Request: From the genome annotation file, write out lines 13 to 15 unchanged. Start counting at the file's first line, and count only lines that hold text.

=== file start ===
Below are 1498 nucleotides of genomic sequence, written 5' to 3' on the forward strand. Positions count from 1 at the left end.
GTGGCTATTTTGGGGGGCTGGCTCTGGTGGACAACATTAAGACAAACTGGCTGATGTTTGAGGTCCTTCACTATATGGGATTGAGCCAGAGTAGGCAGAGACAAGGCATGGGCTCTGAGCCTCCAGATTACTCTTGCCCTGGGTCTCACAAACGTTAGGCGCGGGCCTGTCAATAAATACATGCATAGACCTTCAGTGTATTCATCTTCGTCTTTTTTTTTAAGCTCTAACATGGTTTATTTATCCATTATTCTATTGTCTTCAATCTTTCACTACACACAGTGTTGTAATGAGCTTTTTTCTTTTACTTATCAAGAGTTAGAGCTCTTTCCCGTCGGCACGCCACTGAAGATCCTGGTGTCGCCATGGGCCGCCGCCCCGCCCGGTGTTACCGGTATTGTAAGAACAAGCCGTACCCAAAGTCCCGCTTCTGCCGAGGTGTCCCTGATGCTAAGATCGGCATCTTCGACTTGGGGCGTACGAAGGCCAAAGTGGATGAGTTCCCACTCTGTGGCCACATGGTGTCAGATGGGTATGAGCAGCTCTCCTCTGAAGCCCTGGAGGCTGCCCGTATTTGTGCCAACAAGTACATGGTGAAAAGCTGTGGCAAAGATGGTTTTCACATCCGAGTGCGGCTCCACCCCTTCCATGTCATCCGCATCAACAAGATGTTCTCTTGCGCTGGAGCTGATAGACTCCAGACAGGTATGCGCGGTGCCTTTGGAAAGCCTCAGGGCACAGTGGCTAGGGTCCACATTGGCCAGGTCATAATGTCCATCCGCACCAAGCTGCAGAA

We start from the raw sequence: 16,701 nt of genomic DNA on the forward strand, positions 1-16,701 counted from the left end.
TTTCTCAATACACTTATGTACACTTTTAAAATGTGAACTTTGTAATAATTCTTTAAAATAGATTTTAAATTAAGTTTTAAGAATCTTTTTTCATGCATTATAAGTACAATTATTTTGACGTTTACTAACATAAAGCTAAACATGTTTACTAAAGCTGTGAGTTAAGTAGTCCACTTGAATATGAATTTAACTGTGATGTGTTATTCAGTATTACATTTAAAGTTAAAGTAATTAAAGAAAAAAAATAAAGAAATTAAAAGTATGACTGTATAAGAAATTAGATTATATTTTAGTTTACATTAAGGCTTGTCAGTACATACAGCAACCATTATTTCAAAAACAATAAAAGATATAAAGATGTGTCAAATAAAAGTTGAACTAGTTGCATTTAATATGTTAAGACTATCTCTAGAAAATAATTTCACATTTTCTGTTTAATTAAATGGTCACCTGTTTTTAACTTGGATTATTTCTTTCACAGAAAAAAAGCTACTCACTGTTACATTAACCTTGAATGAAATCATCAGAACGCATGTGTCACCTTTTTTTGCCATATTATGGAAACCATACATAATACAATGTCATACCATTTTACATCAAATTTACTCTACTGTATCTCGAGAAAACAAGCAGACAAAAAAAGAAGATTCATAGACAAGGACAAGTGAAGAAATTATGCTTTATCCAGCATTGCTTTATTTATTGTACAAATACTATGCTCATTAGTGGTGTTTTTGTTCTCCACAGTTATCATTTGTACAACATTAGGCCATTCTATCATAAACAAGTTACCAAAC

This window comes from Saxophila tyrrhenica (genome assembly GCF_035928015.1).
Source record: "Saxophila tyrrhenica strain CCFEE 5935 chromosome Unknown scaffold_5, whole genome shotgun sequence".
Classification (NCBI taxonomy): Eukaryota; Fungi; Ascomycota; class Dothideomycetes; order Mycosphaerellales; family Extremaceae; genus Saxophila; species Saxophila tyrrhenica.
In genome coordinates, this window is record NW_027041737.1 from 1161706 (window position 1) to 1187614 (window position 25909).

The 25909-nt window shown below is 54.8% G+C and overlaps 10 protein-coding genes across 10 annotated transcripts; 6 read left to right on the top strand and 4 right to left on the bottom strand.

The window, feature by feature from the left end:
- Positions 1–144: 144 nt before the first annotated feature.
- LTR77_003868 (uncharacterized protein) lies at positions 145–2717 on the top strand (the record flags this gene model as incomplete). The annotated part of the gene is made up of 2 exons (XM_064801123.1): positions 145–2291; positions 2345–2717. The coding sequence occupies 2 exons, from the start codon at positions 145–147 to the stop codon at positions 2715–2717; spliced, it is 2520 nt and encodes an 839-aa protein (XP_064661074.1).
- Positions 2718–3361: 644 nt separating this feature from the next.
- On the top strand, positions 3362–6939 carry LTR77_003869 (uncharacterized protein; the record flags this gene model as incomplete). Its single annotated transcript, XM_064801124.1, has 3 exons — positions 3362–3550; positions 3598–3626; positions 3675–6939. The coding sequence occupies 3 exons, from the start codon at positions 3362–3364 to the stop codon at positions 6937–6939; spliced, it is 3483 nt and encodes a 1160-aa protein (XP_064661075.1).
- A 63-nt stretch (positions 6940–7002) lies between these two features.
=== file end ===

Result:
- Positions 2718–3361: 644 nt separating this feature from the next.
- On the top strand, positions 3362–6939 carry LTR77_003869 (uncharacterized protein; the record flags this gene model as incomplete). Its single annotated transcript, XM_064801124.1, has 3 exons — positions 3362–3550; positions 3598–3626; positions 3675–6939. The coding sequence occupies 3 exons, from the start codon at positions 3362–3364 to the stop codon at positions 6937–6939; spliced, it is 3483 nt and encodes a 1160-aa protein (XP_064661075.1).
- A 63-nt stretch (positions 6940–7002) lies between these two features.